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Your Path in Research: Sam Malins

Everything happens for a reason 

By his own admission, Sam Malins stumbled into research but after seeing its benefits on clinical practice first-hand, the Clinical Psychologist is thriving as a clinical academic.

Before falling into a research job, Sam was unaware that “clinical practice and research could go together so well”. 

His priority upon qualifying was getting a job close to home to be around to help out his wife with their two young children. He wanted a short commute.

Research was not a priority, but after a period of time out of work after qualifying he got a job providing Cognitive Behavioural Therapy on a research study in the old NIHR CLAHRC NDL, which was a short bike ride from home. He supported a study of people who were high users of primary care who struggled to access mental health care..

This led to a path in research where, as well as working as a Clinical Psychologist at Nottinghamshire Healthcare NHS Foundation Trust, Sam is now flourishing as a researcher.

He is leading a study that aims to help psychological therapists become more effective in treatment of anxiety and depressive disorders using artificial intelligence. His work has included the investigation of outcome feedback software and smart text-response systems to reduce risk of relapse. 

But it could have been so different. Sam applied for another job at the same time as his CLAHRC job, he did not get the job he originally wanted.

He said: “Working in physical health and in a research study wasn’t what I thought I was going to be doing when I graduated. I couldn’t find a job close to home initial and eventually I applied for two jobs and I really wanted the job in child and adolescent mental health services. I was absolutely crestfallen when I didn’t get it, but I am so glad I didn’t get that job because I wouldn’t have understood how research could make my clinical practice better.

“I was surprised initially, I hadn’t appreciated how research could make such a difference to clinical practice until I started working in both areas – how impactful research could be for patients.”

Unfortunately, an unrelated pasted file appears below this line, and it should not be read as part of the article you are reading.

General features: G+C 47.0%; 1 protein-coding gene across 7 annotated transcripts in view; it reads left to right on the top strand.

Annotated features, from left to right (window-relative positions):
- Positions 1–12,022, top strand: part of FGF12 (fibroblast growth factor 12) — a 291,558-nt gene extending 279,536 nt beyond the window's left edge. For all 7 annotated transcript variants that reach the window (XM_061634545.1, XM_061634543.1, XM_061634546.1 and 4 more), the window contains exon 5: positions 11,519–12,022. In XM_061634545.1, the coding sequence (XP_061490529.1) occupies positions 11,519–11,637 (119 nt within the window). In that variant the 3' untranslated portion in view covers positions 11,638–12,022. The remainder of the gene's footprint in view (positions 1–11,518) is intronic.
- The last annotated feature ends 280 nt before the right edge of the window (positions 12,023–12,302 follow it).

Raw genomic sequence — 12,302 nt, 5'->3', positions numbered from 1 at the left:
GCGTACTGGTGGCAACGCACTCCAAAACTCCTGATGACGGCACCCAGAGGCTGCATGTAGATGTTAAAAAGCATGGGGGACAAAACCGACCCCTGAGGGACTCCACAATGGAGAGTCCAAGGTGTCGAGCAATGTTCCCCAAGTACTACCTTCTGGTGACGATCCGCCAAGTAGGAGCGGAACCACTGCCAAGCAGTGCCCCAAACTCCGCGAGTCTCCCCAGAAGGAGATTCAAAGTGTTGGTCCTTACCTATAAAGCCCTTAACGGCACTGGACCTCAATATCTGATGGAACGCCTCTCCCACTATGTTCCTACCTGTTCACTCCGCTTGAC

What Sam then quickly realised was how unique the clinical academic role was, thriving in this new world where research and clinical practice worked in parallel.

He said: “We do research in training but when I got to apply research findings to practice, you could see the direct relationship between the two. It was rare for a clinical psychologist to be knocking around a research team at that point. Research really sparked an interest, I could see the cross over between research and clinical practice.” 

The next logical step was doctoral study. He started his PhD in 2014 and completed it in 2019, developing a tool along the way exploring what helps and hinders in clinical practice.

Sam was also leading the treatment in a multi-centre trial offering Cognitive Behavioural Therapy to high users of urgent care and it was at this point he started to think about the future.

He said: “I started thinking about research as a career, it was amazing to have protected time to actually learn how to study, as funny as that sounds! I learned stuff then that I am still doing now. I became much more efficient with research time than before.”

Next up Sam successfully applied for a post-doctoral award with NIHR ARC East Midlands, finishing his PhD a day before the deadline in order to apply.  He had come to value having a foot in research so much that he pushed his PhD submission forward in order to have the chance to maintain the research work. After that 12-month contract, Sam completed a one-year NIHR Development and Skills Enhancement award. 

During this last assignment, he developed relationships with other researchers who he would not have otherwise connected with, including expertise in areas such as applied linguistics and computer science. This proved crucial to his latest role.

Sam is now on a three-year fellowship funded by Health Education England and the National Institute for Health Research in the Integrated Clinical Academic careers programme. He aims to produce a tool that can help therapists improve continuously throughout their careers.

Sam, who lives in Nottingham, said: “Research is now part of my career and combining it with my role as a Clinical Psychologist not only benefits my clinical practice, it also gives me a wider perspective. I would encourage others considering the academic career path, to go for it – it is not the smoothest or the easiest, but it can certainly feel satisfying work to do and can make a difference to patients as well as other healthcare practitioners.”  

Published on: 4 Oct 2021